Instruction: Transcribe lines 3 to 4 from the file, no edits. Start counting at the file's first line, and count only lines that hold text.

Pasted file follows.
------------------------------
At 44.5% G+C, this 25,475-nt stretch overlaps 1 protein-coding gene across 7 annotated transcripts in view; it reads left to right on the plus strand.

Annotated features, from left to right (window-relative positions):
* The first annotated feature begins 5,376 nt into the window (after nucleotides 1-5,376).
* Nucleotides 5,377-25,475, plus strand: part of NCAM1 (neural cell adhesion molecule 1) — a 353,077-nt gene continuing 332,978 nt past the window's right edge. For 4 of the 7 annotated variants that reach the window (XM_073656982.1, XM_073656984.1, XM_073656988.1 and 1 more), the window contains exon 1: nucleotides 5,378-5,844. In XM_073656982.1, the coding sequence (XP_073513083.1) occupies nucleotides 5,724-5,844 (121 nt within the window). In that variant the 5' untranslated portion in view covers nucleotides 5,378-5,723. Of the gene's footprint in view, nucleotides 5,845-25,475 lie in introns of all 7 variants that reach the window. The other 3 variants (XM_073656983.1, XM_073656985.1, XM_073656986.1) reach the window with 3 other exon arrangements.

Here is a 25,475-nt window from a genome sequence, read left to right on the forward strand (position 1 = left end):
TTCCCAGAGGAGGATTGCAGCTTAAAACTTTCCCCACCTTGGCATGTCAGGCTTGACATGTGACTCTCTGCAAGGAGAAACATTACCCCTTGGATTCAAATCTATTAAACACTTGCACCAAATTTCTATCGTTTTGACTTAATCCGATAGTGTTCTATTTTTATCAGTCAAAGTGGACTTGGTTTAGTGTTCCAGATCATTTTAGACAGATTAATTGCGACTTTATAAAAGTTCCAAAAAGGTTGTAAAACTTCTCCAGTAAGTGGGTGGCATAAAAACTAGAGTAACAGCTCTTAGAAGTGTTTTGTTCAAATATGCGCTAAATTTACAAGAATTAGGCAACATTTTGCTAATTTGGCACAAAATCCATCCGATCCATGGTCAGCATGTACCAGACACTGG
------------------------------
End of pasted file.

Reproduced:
* The first annotated feature begins 5,376 nt into the window (after nucleotides 1-5,376).
* Nucleotides 5,377-25,475, plus strand: part of NCAM1 (neural cell adhesion molecule 1) — a 353,077-nt gene continuing 332,978 nt past the window's right edge. For 4 of the 7 annotated variants that reach the window (XM_073656982.1, XM_073656984.1, XM_073656988.1 and 1 more), the window contains exon 1: nucleotides 5,378-5,844. In XM_073656982.1, the coding sequence (XP_073513083.1) occupies nucleotides 5,724-5,844 (121 nt within the window). In that variant the 5' untranslated portion in view covers nucleotides 5,378-5,723. Of the gene's footprint in view, nucleotides 5,845-25,475 lie in introns of all 7 variants that reach the window. The other 3 variants (XM_073656983.1, XM_073656985.1, XM_073656986.1) reach the window with 3 other exon arrangements.